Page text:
A Black History Month cafeteria special of watermelon, fried chicken and cornbread proposed at an all-girls Catholic school has sparked outrage among community members who are denouncing the menu as a celebration of black stereotypes, not history.
Carondelet High School in Concord, Calif. announced Monday it would be serving the meal that week, but reactions from students and parents prompted an assembly and explanatory letter the next day, NBC reports.
"I'd like to apologize for this announcement and any hurt this caused students, parents or community members," principal Nancy Libby stated. "Please know that at no time at Carondelet do we wish to perpetrate (sic) racial stereotypes," adding that she met with leaders of the school’s Black Student Union, who requested the watermelon be removed from the menu.
According to the Associated Press, the items were removed from the menu, and the school will hold an assembly on diversity.
The menu may have been well-intentioned, University of San Francisco professor James Taylor explained, but ultimately honors prejudice against blacks.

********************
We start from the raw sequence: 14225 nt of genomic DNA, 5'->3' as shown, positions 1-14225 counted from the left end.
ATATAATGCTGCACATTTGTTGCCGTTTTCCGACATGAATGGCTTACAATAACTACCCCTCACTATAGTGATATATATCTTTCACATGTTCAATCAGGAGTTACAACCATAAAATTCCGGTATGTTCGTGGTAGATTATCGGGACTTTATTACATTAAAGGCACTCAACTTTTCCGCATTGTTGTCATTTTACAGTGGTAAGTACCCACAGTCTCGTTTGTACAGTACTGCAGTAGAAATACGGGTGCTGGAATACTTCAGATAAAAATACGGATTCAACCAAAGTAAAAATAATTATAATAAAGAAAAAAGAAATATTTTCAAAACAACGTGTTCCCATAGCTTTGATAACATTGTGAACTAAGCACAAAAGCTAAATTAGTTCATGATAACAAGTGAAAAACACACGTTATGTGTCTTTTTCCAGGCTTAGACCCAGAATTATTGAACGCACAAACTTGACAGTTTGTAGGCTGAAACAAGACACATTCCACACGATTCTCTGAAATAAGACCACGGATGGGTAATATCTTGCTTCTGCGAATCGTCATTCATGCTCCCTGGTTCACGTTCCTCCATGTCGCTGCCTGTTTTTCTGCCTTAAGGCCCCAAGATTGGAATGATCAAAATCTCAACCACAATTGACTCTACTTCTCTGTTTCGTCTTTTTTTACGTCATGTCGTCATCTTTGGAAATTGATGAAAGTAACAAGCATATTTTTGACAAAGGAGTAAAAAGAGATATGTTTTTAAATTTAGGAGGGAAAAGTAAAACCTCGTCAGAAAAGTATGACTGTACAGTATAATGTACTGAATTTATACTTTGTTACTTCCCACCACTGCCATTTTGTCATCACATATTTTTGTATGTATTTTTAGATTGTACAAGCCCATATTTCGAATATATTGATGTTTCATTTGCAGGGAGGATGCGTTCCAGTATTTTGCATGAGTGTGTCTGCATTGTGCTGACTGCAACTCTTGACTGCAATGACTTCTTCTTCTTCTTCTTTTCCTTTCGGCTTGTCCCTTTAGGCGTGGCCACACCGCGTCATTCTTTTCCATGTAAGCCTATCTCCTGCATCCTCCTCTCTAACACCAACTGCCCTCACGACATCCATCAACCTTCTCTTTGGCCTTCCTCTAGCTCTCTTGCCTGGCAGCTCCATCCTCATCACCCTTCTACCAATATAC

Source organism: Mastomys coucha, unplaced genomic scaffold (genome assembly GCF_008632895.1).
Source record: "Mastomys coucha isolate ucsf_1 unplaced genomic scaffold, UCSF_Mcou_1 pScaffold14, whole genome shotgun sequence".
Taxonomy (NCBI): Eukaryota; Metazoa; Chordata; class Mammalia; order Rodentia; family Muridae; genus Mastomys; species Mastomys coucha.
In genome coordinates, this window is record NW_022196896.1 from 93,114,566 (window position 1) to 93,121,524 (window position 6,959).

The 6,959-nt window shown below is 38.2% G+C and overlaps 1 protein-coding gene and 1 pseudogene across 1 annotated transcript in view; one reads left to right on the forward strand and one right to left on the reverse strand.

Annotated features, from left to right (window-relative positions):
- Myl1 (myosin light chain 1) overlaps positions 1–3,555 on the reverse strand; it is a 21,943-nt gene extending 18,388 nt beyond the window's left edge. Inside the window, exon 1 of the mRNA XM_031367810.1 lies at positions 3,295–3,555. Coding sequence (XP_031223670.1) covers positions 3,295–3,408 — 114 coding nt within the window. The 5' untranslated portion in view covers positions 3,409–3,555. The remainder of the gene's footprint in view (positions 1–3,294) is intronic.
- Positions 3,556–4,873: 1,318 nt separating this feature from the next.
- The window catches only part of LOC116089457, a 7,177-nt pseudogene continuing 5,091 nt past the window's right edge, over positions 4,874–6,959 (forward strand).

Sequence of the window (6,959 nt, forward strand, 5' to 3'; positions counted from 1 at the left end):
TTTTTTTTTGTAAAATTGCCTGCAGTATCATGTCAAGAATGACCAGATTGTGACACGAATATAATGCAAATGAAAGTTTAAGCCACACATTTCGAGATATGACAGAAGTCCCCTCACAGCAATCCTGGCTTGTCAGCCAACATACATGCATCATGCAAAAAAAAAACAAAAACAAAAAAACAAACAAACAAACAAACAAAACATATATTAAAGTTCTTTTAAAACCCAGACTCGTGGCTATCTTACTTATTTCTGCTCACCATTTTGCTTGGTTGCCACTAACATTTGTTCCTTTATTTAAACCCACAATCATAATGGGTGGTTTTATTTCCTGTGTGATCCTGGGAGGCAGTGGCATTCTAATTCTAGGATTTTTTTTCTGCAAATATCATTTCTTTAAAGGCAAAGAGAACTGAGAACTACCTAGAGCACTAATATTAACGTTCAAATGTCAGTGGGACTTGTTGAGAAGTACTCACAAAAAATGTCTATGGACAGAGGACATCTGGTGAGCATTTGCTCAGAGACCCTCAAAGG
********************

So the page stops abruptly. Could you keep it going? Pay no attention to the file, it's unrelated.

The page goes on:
“Chicken, watermelon, collard greens -- these stereotypes of black southern culture come from the same place that the N-word comes from,” he told NBC. “This is not like this food represents some heroic moment in African-American experience. What it represents is the degradation and the stereotyping of African-Americans.”
Fried chicken feasts in honor of Black History Month have long caused disagreement. When a snapshot of a similar menu served at NBC spread on Twitter in 2010, the chef, Leslie Calhoun -- who was black -- retorted that she wasn’t suggesting this was all blacks ate and that she didn’t understand the controversy.
“It's just a good meal,” she said.
Good meal or not, fried chicken and watermelon have been used throughout American history to depict blacks as poor and ill-mannered, says race and folklore expert Claire Schmidt of the University of Missouri.
"It's a food you eat with your hands, and therefore it's dirty," she explained to NPR, breaking down the history of fried chicken imagery in early racist flicks like “Birth of a Nation.”
"It's still a way to express racial (contempt) without getting into serious trouble," Schmidt said. "How it's possible to be both a taboo and a corporate mainstream thing just shows how complicated race in America is."
According to U.S. government data, the black community is actually one of the lowest consumers of watermelon.